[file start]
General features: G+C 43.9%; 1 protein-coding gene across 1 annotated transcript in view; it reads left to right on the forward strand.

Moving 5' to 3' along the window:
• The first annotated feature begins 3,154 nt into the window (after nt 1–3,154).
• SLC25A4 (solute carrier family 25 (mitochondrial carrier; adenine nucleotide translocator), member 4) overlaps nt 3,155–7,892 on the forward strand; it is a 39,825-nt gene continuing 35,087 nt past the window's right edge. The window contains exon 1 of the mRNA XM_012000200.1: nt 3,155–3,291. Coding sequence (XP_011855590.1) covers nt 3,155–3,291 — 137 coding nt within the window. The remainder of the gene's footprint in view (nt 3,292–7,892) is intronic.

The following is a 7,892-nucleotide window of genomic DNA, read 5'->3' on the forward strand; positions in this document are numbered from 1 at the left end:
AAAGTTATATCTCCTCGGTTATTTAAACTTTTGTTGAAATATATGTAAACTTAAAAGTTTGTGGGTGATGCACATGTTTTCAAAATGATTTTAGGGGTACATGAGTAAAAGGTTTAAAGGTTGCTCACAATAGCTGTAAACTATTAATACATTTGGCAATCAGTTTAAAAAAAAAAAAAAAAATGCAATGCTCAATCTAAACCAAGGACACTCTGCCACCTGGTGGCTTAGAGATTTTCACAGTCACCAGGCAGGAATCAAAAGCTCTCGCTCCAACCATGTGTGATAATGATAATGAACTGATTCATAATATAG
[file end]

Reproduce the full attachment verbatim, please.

General features: G+C 43.9%; 1 protein-coding gene across 1 annotated transcript in view; it reads left to right on the forward strand.

Moving 5' to 3' along the window:
• The first annotated feature begins 3,154 nt into the window (after nt 1–3,154).
• SLC25A4 (solute carrier family 25 (mitochondrial carrier; adenine nucleotide translocator), member 4) overlaps nt 3,155–7,892 on the forward strand; it is a 39,825-nt gene continuing 35,087 nt past the window's right edge. The window contains exon 1 of the mRNA XM_012000200.1: nt 3,155–3,291. Coding sequence (XP_011855590.1) covers nt 3,155–3,291 — 137 coding nt within the window. The remainder of the gene's footprint in view (nt 3,292–7,892) is intronic.

The following is a 7,892-nucleotide window of genomic DNA, read 5'->3' on the forward strand; positions in this document are numbered from 1 at the left end:
AAAGTTATATCTCCTCGGTTATTTAAACTTTTGTTGAAATATATGTAAACTTAAAAGTTTGTGGGTGATGCACATGTTTTCAAAATGATTTTAGGGGTACATGAGTAAAAGGTTTAAAGGTTGCTCACAATAGCTGTAAACTATTAATACATTTGGCAATCAGTTTAAAAAAAAAAAAAAAAATGCAATGCTCAATCTAAACCAAGGACACTCTGCCACCTGGTGGCTTAGAGATTTTCACAGTCACCAGGCAGGAATCAAAAGCTCTCGCTCCAACCATGTGTGATAATGATAATGAACTGATTCATAATATAG